On the technological front, under JJM, a sensor-based IoT solution is being piloted for measuring and monitoring water supply with respect to quantity, quality and regularity of water in villages on a real-time basis. So far, 11 such projects in five states have been initiated and results are being monitored. Every water supply asset created is also being geo-tagged with photographs for regular monitoring.
Further, to mitigate the impact of Covid-19, SPML Infra Limited initiated the use of modern technology to execute projects. The company incorporated innovative digital interventions in business operations for remotely monitoring projects and troubleshooting any issues before they disrupt the execution. The current crisis has also accelerated resource efficiency measures and implementation of drones, closed-circuit interconnected cameras, advanced people management systems, modern equipment and machines, and connected devices for efficient project execution and monitoring. Advanced analytics and machine learning have also helped in capturing both structured and unstructured data to optimise decision-making including workloads, staffing solutions and strategies for minimising inefficiencies.
Impact of Covid-19
The outbreak of the novel coronavirus disrupted lives globally. India too suffered badly, with infection counts going into millions and casualties over 400,000. There was no direct impact on water services in the country due to stay-at-home orders, lockdowns and curfew challenges, but the infrastructure development work in the sector did face major setbacks. The significant challenges that disturbed the business environment included the escalating cost of raw materials, a reduced workforce, working capital issues, falling cost margins/profitability, cost burdens of the deployed workforce including wages and salaries during the lockdown, repayment of loans, cost of capital and cost of compliances. It also resulted in projects getting delayed, financing costs rising exponentially and the projects being unable to generate the planned revenue. Further, they were unable to deliver the social promise that was envisaged.
Aging infrastructure is amongst the key challenges that remain unaddressed despite some revamping and retrofitting activities. The ever increasing population, higher economic and industrial activities, rising customer demands, incorporation of advanced technologies, water supply thefts, high level of non-revenue water (50 per cent of the supplied water) are some other challenges.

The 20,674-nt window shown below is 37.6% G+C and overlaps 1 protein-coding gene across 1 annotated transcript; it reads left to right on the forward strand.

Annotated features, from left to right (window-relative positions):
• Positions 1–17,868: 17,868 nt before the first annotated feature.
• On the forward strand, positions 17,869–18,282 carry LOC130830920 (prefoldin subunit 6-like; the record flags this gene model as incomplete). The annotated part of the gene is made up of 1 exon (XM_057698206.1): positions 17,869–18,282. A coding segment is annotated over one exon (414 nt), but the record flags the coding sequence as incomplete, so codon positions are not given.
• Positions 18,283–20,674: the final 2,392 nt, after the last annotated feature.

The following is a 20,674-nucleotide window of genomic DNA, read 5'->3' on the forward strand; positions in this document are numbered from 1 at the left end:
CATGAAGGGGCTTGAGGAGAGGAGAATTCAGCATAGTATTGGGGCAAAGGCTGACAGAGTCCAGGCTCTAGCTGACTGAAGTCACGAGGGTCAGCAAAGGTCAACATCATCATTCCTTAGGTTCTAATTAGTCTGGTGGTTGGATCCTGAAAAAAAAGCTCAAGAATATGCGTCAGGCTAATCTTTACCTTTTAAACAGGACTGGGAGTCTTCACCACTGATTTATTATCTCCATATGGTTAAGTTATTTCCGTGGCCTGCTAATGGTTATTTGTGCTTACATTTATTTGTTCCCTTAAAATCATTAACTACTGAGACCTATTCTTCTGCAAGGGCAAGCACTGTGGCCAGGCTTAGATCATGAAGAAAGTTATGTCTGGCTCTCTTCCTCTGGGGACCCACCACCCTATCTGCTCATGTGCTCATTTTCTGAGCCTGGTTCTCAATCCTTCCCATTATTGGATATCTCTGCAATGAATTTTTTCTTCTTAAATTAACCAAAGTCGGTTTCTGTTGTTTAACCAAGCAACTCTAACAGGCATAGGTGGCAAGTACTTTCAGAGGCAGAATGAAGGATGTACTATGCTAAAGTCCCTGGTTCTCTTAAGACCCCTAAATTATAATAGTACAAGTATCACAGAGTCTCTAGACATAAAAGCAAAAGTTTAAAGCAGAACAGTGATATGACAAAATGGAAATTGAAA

The government should consider steps to reduce water usage in irrigation with smart techniques along with an integrated approach to water supply and wastewater management in the country with reliability and financial sustainability. Adopting a systematic approach towards wastewater treatment and resource recovery with a complete reuse facility should be made obligatory if we are to make drinking water available in the coming years.
The road ahead
The water sector outlook in India for the next one to two years or even beyond is indeed promising. With the government’s increased focus on the sector, there has been heavy investment in water-related projects, be it in the rural water supply scheme under JJM, water resource management, watershed development or agriculture and irrigation projects. The sector is bound to grow with dedicated schemes like JJM Rural, with an allocated budget of Rs 3.60 trillion till 2024, JJM Urban with an exclusive budget of Rs 2.87 trillion for the duration of 2021-2026, and the Namami Gange programme with an investment of Rs 200 billion. Other schemes including PMKSY (Rs 90.50 billion), Dam Rehabilitation and Improvement Project Phase II and III (Rs 102 billion) for the period 2020–2031, National River Linking Project (Rs 224.95 billion), Atal Mission for Rejuvenation and Urban Transformation with Rs 73 billion for 2021-22, and the National Hydrology Programme (Rs 36.80 billion) up to 2024 will also offer huge opportunities. Meanwhile, the PMKSY-AIBP scheme with exclusive budget allocation of Rs 115.88 billion for the period of 2021-22, the National Watershed Project (Rs 26.11 billion) up to 2022, and ABHY (Rs 60 billion) up to 2025 are other important government schemes that promise better prospects for the water sector in the times to come.